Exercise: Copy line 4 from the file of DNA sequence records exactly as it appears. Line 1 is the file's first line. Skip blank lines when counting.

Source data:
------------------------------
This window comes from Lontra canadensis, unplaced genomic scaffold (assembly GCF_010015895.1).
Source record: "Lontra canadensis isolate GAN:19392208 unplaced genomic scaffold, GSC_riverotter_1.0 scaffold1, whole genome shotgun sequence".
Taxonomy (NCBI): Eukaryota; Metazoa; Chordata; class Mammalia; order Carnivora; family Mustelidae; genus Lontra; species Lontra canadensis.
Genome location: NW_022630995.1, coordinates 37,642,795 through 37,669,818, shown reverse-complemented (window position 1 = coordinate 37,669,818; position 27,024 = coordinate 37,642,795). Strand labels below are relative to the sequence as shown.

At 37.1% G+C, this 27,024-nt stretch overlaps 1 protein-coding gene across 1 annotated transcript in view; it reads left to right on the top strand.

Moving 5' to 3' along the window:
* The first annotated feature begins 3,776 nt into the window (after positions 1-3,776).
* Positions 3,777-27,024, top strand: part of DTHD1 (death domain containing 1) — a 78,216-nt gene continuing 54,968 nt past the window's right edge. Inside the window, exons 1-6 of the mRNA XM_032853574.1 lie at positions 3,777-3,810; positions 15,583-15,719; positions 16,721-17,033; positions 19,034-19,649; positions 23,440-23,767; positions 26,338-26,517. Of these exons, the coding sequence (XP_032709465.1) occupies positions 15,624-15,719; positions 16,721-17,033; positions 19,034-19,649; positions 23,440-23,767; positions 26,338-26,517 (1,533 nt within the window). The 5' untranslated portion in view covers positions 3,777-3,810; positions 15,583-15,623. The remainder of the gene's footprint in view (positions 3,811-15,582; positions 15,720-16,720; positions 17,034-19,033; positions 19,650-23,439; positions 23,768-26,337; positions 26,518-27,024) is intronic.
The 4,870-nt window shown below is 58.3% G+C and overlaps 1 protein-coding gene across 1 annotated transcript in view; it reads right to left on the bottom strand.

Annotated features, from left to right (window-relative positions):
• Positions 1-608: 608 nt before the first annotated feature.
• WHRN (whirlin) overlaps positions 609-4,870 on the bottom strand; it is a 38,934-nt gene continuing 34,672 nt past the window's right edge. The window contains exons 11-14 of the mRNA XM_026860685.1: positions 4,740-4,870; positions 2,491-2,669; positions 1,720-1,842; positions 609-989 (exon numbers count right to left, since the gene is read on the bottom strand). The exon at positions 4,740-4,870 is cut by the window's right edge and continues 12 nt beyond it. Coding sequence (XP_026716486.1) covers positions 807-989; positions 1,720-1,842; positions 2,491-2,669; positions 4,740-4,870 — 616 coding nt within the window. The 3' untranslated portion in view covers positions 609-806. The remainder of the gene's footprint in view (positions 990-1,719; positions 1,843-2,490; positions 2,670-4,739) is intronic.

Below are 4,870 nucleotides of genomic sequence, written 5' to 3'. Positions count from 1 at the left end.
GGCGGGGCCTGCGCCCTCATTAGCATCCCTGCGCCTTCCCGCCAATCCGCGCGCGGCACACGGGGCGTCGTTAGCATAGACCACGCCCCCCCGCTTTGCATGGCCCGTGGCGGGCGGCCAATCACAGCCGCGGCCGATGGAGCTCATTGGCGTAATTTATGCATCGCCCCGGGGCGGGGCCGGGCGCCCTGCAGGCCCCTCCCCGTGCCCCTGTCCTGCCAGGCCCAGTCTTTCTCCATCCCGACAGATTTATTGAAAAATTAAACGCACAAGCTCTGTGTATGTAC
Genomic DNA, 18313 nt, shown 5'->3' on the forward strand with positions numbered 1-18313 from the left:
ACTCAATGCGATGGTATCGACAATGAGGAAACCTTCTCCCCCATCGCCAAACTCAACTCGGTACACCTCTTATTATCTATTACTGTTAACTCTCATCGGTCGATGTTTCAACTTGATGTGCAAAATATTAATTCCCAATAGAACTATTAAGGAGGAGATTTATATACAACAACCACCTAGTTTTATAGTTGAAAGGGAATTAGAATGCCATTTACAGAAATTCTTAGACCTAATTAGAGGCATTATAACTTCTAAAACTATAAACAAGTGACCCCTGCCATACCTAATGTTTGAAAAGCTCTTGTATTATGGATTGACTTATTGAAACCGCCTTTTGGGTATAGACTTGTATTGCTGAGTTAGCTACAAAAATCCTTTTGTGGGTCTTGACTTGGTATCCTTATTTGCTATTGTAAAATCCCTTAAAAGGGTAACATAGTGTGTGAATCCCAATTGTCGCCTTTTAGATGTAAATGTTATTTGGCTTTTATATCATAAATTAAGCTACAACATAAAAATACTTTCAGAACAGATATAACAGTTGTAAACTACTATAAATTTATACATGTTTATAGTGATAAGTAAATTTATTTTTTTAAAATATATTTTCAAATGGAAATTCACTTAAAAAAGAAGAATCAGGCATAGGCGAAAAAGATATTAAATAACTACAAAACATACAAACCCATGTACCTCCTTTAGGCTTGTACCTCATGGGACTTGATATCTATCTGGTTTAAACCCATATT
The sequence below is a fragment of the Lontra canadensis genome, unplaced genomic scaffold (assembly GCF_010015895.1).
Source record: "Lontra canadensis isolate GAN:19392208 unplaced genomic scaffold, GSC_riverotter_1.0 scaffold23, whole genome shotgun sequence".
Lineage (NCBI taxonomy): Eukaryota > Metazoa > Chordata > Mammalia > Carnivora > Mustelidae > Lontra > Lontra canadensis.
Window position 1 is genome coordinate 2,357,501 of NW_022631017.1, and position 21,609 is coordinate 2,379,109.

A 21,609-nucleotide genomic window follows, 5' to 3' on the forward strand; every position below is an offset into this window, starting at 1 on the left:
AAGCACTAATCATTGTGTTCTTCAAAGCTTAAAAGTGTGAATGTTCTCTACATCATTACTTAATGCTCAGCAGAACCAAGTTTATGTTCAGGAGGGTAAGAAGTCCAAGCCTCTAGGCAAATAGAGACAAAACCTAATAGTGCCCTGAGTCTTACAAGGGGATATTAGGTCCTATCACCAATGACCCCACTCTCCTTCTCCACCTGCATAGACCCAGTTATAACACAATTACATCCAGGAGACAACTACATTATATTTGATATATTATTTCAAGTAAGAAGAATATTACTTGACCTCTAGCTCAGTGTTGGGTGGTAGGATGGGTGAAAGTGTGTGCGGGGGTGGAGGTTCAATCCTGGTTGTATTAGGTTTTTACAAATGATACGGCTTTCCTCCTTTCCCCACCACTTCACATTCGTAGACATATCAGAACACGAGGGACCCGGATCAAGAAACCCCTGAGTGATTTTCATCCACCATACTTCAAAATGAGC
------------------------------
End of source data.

Genome location: NW_022630995.1, coordinates 37,642,795 through 37,669,818, shown reverse-complemented (window position 1 = coordinate 37,669,818; position 27,024 = coordinate 37,642,795). Strand labels below are relative to the sequence as shown.